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Arab Spring hits the West Bank

MaanImages/Eleonora Vio, Wajdi Jafari, stringer

Palestinian Authority Prime Minister Salam Fayyad on Sept. 6 announced he would resign if that was the will of the people, amid growing protests across the West Bank over the rising cost of living. Palestinians have taken to the streets for three days in mass demonstrations against price rises and unemployment, and protesters in cities across the West Bank have called for Fayyad's resignation. In Hebron, protesters burned an effigy of the premier.

Fayyad sadi he could not set a date for paying government workers their August salaries because the Palestinian Authority was waiting on donor funds to arrive. He also admitted the PA needs to be restructured on a democratic basis to address political and economic crises. The PA is waiting for the US Congress to approve a request by President Barack Obama to pay $200 million to the Ramallah government. A hoped-for $1.1 billion in 2011 reached only $750 million, as pledges from Gulf states in particular fell short.

Fayyad also emphasized that the PA's economic growth is hindered by Israeli restrictions. Fayyad charged that Israel has paralyzed economic development in Area C, the 60% of the West Bank under full Israeli military control. Israel frequently demolishes development projects in Area C, and has not implemented provisions in the Paris Protocol of 1994 to allow Palestinians access to Israeli markets. Israel's control of the West Bank's borders hinders the export market, and restrictions on imports limit domestic industries. Israel has serially withheld the payments import duties as punishment for past Palestinian political maneuvers, such as negotiations with Hamas or UN statehood initiatives.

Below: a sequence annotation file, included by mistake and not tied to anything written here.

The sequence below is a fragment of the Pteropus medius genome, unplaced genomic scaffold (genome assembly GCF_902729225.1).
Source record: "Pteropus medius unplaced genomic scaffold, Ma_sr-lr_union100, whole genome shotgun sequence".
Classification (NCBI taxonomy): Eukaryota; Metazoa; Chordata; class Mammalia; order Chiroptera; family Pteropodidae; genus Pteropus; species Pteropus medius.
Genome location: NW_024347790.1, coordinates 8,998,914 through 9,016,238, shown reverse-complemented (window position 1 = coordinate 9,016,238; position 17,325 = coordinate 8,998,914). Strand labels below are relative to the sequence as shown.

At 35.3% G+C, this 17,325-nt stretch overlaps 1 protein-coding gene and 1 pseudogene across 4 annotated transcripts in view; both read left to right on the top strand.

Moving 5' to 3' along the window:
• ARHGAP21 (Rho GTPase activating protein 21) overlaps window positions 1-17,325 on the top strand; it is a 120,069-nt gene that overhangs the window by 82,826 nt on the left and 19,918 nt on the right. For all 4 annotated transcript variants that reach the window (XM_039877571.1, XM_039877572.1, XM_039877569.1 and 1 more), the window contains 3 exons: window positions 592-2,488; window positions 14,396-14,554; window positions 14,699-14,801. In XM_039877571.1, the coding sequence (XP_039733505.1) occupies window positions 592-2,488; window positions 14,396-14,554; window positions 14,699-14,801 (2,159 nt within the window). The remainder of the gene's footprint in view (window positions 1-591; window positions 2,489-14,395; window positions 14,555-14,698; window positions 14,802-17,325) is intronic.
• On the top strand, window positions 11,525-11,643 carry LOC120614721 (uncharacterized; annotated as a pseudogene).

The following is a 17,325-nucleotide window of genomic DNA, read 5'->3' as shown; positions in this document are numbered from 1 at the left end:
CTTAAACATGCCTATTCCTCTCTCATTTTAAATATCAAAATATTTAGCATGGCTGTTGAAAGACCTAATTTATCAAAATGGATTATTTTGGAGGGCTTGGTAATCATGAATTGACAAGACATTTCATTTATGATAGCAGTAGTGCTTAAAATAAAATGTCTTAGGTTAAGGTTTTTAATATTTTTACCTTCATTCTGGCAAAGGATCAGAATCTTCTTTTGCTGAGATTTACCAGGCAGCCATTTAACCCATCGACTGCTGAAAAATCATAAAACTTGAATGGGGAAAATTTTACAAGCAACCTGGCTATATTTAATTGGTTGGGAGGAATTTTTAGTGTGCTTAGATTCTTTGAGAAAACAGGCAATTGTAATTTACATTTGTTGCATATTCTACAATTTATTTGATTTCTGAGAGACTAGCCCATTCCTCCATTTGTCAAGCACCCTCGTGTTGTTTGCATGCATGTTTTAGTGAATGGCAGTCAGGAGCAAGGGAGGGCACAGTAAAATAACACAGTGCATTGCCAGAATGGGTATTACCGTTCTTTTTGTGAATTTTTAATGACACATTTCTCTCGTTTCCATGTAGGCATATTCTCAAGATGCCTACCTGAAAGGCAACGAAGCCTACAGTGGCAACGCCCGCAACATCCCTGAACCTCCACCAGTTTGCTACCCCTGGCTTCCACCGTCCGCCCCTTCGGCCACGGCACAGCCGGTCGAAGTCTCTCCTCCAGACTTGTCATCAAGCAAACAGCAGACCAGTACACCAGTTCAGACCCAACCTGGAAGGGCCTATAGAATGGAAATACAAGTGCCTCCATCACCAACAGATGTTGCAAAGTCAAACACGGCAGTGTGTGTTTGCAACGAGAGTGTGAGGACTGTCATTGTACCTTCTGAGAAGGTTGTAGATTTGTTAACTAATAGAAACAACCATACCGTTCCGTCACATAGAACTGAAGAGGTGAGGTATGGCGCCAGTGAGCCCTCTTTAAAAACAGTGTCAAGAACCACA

But Palestinian protesters are demanding Fayyad's resignation and calling on the PA to set a minimum wage, create jobs for the unemployed and lower university fees. Union leaders addressed the crowds and said they would not remain silent amid rising prices, growing unemployment and lack of welfare, which they said had led to an economic "tsunami."

Taxis and buses blocked roads in Jenin. Taxi drivers, angry at a five percent hike in fuel prices, organized a mass strike across the West Bank, causing traffic jams through the morning rush hour. In Tulkarem, protesters marched with donkeys to show that fuel had made conventional transport unaffordable as the taxi strike shut down traffic in the city. They chanted "Salam, leave, the people want Fayyad to step down." (Ma'an News Agency, Sept. 7)

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